Both allogeneic immunocompetent CD4+ lymphocytes and activated macrophages of mice can induce neovascularization when inoculated intradermally into host animals. Because sarcoidosis is associated with an increase in both activated macrophages and CD4+ effector lymphocytes in the lung, we carried out experiments in which cells obtained by bronchoalveolar lavage (BAL) of patients with pulmonary sarcoidosis were tested in a murine intradermal angiogenesis assay. BAL cells from patients with pulmonary sarcoidosis induced a significantly greater degree of angiogenesis than those from normal volunteers or from patients with other lung diseases. Moreover, the degree of angiogenesis induced by BAL cells from patients with sarcoidosis correlated positively with the severity of the disease. When BAL cells were separated into macrophage and lymphocyte subpopulations by flow cytometric techniques, the observed angiogenic activity was restricted primarily or exclusively to macrophages; lymphocytes were unable to induce angiogenesis in this xenogeneic assay system. These experiments suggest that pulmonary macrophages may play a role in the pathogenesis of sarcoidosis by inducing changes in the pulmonary microvasculature. Moreover, we hypothesize that these vascular changes may be induced not only in the lung but also in other organ systems such as skin, muscle, and eye in which microangiopathies are associated with sarcoid disease.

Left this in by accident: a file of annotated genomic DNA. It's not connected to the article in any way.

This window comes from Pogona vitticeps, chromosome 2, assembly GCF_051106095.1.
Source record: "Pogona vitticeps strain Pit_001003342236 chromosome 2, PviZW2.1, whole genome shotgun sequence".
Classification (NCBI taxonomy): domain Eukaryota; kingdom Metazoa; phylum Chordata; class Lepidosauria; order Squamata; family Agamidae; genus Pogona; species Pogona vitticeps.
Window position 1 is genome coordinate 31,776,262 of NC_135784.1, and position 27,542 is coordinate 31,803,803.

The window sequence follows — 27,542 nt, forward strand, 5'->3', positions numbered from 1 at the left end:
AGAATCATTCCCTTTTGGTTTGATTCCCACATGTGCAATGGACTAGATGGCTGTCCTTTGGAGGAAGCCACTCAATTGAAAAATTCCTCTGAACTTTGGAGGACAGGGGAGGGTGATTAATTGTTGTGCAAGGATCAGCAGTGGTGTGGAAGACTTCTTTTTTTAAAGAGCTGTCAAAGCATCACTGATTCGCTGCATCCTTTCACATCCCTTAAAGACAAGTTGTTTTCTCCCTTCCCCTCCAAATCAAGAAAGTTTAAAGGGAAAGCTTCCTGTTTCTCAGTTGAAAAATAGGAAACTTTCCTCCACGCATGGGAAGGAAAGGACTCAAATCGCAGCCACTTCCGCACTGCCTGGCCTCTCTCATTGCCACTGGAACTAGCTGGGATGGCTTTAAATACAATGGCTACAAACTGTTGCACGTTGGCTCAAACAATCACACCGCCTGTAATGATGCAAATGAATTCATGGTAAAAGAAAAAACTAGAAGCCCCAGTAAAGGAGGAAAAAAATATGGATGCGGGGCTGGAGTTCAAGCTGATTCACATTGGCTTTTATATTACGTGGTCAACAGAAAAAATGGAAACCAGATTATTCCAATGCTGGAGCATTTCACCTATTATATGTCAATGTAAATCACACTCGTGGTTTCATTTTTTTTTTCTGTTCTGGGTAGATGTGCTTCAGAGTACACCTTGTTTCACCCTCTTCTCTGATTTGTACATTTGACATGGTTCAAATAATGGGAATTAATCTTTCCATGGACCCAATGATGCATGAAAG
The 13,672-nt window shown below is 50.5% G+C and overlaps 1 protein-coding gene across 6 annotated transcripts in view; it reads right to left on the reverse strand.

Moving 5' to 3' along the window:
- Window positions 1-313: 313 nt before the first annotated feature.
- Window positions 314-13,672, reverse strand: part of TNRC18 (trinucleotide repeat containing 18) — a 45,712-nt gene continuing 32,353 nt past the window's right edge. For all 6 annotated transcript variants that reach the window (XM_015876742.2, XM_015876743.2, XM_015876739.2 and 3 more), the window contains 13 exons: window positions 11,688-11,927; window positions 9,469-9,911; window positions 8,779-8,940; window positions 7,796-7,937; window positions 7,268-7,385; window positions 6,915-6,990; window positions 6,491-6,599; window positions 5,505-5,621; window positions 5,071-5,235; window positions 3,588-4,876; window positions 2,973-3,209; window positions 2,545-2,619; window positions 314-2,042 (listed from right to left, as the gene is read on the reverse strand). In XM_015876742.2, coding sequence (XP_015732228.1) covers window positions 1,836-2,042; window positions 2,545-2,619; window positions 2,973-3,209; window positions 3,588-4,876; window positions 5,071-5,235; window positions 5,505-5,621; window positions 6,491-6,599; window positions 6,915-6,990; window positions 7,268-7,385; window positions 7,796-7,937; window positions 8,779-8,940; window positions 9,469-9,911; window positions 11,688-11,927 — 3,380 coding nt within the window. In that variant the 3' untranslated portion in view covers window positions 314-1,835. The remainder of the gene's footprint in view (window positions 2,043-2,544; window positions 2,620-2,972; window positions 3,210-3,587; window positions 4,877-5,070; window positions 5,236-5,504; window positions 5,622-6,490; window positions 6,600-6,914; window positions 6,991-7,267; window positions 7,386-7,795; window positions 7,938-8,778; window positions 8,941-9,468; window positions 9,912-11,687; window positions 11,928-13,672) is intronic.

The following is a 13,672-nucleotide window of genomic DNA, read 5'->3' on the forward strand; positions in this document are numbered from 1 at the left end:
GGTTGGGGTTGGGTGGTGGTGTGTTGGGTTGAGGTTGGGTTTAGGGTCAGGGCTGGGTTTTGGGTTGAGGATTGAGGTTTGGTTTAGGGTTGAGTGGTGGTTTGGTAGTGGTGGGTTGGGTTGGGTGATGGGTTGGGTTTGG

ASJC Scopus subject areas
- Pulmonary and Respiratory Medicine